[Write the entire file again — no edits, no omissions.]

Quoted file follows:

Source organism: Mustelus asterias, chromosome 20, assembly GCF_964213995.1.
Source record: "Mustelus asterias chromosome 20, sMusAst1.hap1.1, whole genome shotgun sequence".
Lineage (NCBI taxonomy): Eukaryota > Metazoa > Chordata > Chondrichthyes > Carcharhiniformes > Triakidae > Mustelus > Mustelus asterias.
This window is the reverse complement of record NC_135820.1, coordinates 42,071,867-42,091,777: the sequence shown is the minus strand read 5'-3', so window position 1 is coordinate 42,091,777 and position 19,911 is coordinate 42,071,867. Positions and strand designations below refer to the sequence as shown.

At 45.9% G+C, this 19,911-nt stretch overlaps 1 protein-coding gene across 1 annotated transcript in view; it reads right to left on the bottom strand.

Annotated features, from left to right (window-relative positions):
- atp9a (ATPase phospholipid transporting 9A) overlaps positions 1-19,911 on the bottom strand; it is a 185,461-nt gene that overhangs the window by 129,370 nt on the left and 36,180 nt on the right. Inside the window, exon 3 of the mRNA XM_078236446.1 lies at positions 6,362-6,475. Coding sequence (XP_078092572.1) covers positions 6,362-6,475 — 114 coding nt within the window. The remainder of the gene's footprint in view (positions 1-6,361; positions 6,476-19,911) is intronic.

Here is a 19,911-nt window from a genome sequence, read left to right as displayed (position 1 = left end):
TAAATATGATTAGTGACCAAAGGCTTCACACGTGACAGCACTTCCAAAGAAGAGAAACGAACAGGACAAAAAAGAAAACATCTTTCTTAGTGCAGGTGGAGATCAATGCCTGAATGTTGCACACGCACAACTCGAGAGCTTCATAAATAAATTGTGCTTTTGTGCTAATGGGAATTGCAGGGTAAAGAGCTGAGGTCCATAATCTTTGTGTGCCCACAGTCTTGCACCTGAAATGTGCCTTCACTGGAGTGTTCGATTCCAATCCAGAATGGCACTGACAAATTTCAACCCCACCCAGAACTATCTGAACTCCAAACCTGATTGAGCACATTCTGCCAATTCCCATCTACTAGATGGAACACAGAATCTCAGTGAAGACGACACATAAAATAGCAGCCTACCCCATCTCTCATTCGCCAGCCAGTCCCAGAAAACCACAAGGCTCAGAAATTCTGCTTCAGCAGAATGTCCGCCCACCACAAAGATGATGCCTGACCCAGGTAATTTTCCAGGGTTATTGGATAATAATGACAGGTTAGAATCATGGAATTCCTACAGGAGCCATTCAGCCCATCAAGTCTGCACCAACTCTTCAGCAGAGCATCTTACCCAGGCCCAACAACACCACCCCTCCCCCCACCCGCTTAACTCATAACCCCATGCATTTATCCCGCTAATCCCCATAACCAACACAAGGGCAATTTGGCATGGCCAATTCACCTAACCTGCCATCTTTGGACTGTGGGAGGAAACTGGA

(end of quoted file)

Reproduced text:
Source organism: Mustelus asterias, chromosome 20, assembly GCF_964213995.1.
Source record: "Mustelus asterias chromosome 20, sMusAst1.hap1.1, whole genome shotgun sequence".
Lineage (NCBI taxonomy): Eukaryota > Metazoa > Chordata > Chondrichthyes > Carcharhiniformes > Triakidae > Mustelus > Mustelus asterias.
This window is the reverse complement of record NC_135820.1, coordinates 42,071,867-42,091,777: the sequence shown is the minus strand read 5'-3', so window position 1 is coordinate 42,091,777 and position 19,911 is coordinate 42,071,867. Positions and strand designations below refer to the sequence as shown.

At 45.9% G+C, this 19,911-nt stretch overlaps 1 protein-coding gene across 1 annotated transcript in view; it reads right to left on the bottom strand.

Annotated features, from left to right (window-relative positions):
- atp9a (ATPase phospholipid transporting 9A) overlaps positions 1-19,911 on the bottom strand; it is a 185,461-nt gene that overhangs the window by 129,370 nt on the left and 36,180 nt on the right. Inside the window, exon 3 of the mRNA XM_078236446.1 lies at positions 6,362-6,475. Coding sequence (XP_078092572.1) covers positions 6,362-6,475 — 114 coding nt within the window. The remainder of the gene's footprint in view (positions 1-6,361; positions 6,476-19,911) is intronic.

Here is a 19,911-nt window from a genome sequence, read left to right as displayed (position 1 = left end):
TAAATATGATTAGTGACCAAAGGCTTCACACGTGACAGCACTTCCAAAGAAGAGAAACGAACAGGACAAAAAAGAAAACATCTTTCTTAGTGCAGGTGGAGATCAATGCCTGAATGTTGCACACGCACAACTCGAGAGCTTCATAAATAAATTGTGCTTTTGTGCTAATGGGAATTGCAGGGTAAAGAGCTGAGGTCCATAATCTTTGTGTGCCCACAGTCTTGCACCTGAAATGTGCCTTCACTGGAGTGTTCGATTCCAATCCAGAATGGCACTGACAAATTTCAACCCCACCCAGAACTATCTGAACTCCAAACCTGATTGAGCACATTCTGCCAATTCCCATCTACTAGATGGAACACAGAATCTCAGTGAAGACGACACATAAAATAGCAGCCTACCCCATCTCTCATTCGCCAGCCAGTCCCAGAAAACCACAAGGCTCAGAAATTCTGCTTCAGCAGAATGTCCGCCCACCACAAAGATGATGCCTGACCCAGGTAATTTTCCAGGGTTATTGGATAATAATGACAGGTTAGAATCATGGAATTCCTACAGGAGCCATTCAGCCCATCAAGTCTGCACCAACTCTTCAGCAGAGCATCTTACCCAGGCCCAACAACACCACCCCTCCCCCCACCCGCTTAACTCATAACCCCATGCATTTATCCCGCTAATCCCCATAACCAACACAAGGGCAATTTGGCATGGCCAATTCACCTAACCTGCCATCTTTGGACTGTGGGAGGAAACTGGA